Central Park is a forest within an endless city; Cicely is a moment of humanity within an endless wilderness. The casting was perfect.

Now here is the thing: a visit to Roslyn today is just as magical as a visit to Cicely. The whole place is Brigadoon: stepping into town is stepping back 20 years, which conveniently enough is when the TV cameras first arrived in Roslyn. There’s The Brick, and over there the Village Pizza sign glows in the twilight. Dr. Joel Fleischman’s name is still soap-painted on the window of the Northwestern Trading Company.

On the corner, right where you expect it, is the Roslyn Cafe, supposedly so-called because — as Maurice explained in the show’s first episode — the painter “was so high on weed he forgot the apostrophe-S.”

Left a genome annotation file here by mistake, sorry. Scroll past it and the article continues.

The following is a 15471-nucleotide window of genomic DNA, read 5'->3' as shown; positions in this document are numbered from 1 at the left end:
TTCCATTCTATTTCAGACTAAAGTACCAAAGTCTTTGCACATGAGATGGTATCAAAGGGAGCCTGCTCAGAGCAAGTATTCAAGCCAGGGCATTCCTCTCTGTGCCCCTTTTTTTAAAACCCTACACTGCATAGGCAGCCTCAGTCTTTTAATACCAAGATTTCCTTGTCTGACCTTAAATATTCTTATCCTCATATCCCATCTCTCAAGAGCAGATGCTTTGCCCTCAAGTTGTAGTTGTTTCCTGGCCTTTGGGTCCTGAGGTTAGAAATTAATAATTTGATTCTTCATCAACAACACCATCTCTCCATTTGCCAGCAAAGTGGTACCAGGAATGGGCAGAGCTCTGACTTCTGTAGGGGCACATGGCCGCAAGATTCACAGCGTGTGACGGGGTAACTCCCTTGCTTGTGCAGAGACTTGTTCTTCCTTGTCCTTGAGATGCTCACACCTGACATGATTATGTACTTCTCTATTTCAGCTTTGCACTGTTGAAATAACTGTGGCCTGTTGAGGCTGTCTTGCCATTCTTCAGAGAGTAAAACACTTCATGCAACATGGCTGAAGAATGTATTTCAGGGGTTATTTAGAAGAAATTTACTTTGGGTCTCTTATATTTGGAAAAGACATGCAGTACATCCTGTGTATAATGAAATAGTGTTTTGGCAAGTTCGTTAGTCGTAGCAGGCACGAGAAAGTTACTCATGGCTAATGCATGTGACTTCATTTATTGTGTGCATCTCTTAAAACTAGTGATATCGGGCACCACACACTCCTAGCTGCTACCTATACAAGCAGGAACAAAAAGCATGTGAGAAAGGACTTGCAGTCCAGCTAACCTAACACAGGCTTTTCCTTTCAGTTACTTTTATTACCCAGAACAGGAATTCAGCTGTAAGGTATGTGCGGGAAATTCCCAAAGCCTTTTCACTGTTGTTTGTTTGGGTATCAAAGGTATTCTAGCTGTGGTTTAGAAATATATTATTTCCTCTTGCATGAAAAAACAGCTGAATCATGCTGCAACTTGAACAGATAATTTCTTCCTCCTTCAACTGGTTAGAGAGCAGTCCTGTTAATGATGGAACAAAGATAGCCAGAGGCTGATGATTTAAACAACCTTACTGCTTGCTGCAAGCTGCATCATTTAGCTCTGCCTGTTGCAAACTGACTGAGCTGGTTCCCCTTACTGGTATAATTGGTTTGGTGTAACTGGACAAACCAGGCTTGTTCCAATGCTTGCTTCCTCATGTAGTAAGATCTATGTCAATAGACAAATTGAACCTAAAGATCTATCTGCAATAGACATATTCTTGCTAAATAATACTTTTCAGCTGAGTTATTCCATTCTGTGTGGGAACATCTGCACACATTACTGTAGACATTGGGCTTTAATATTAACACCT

Since the show left town, downtown Roslyn has grown not a whit, in the process perfecting itself as a place to drop out of civilization. To the visitor it provides a perfect weekend of options, including two galleries of rather surprisingly good art, private and public gardens that dazzle with their careless profusion, and a fascinating cemetery partitioned into 19 separate grounds serving every ethnic and social caste imaginable, from Elks Club members to Lithuanians.

The town has managed to achieve a kind of optimal funkiness, by which I mean a perfect stasis between derelict and modern asepsis.

Dogged by Nature

The movie theater provides a perfect example. Marlon Brando from The Wild One looks down with lost eyes from the lapboard northern face of this former morgue, but the mural is peeling, thereby enhancing its appeal.

Sit, please, and have a coffee outside on the flower-and-vine-wreathed deck before the evening show. Pay an extra buck when entering and you can sit in the small balcony in one of the salvaged airplane seats that have been installed. If you have a small dog, leashed, he can accompany you.